Still the One: The Enduring Attraction of Magnetic Particle Inspection
MPI can be applied to many industries and uses, ranging from roller coasters and nuclear power plants to aviation and aerospace.
Each day, facilities across the globe turn to nondestructive testing (NDT) to verify the reliability of parts or materials without causing damage. One of the most popular of these methods is magnetic particle inspection (MPI)—a form of NDT that uses magnetism to detect surface and near-surface defects, cracks, seams or stress points in ferromagnetic materials before parts and materials are placed into service.
MPI can be applied to many industries and uses, ranging from roller coasters and nuclear power plants to aviation and aerospace—even underwater pipelines and structures. As long as the material being tested is ferromagnetic, it can be subjected to MPI.
In the aerospace industry, MPI is most typically used to detect in-service defects such as stress cracks within aircraft parts, including mission-critical assemblies and components required for successful flight. Already one of the industry’s go-to processes for part evaluation, the “stock” value of MPI continues to rise as airworthiness authorities across the globe place a greater emphasis on using technology and testing to maximize safety.
The MPI Process Simplified
In the most general terms, MPI uses magnetism to help identify defects in ferromagnetic parts. The process can be completed by employing the basic physics of a magnetic field created by passing electric current through or over a conductor (or part to be inspected). The magnetic field induced in the part is then used to detect defects.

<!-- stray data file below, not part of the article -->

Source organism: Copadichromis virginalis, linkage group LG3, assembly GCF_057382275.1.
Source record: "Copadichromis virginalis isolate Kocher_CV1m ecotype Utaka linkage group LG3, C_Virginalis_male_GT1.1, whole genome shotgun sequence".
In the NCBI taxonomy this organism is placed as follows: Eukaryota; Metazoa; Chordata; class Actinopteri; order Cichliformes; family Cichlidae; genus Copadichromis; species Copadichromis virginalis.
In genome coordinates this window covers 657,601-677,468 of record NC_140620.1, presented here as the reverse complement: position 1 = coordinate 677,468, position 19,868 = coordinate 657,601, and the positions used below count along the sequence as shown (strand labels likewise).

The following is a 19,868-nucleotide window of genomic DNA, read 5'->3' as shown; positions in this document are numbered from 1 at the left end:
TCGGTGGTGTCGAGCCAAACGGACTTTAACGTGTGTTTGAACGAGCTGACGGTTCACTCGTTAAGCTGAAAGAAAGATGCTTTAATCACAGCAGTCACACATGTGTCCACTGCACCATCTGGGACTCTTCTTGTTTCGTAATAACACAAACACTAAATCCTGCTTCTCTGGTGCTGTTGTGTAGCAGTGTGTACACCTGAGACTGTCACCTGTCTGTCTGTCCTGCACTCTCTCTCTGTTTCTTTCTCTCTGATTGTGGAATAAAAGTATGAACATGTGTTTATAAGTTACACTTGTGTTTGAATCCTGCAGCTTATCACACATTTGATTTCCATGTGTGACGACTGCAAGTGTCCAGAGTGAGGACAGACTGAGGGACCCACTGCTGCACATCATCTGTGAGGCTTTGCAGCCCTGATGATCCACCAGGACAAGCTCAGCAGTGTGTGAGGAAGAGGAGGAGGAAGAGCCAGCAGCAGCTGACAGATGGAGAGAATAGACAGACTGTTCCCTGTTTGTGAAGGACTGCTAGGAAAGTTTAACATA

With the magnetic field in place, a test item is coated with a solution made up of fine magnetic particles coated with a brilliant fluorescent color, suspended in a light oil or water bath. In areas where the magnetic field is undisturbed, the particle bath will flow easily off of the part. In areas of disruption, there will be a small magnetic flux leakage field and particles will accumulate, creating a visual indication where the magnetic field is broken due to a discontinuity.
The defect can then be easily identified with the use of UV or ultraviolet inspection lamps, which cause the fluorescent particles to illuminate and stand out to the inspector. The whole process is performed in a darkened environment.
All parts that are subjected to MPI are tested in at least two different directions utilizing both circular and longitudinal fields. Once this multi-angle inspection is complete, the part is run through a demagnetizer to remove or reduce magnetism to within customer and industry specifications, and then cleaned with a degreaser followed by a light coating of oil for corrosion prevention.
In the manufacturing sector, MPI is most commonly used to confirm that a part is defect free and fit for use prior to being released to market. At our organization, MPI is conducted as part of a full range of in-house NDT services designed to support a one-stop, integrated component repair and overhaul service offering.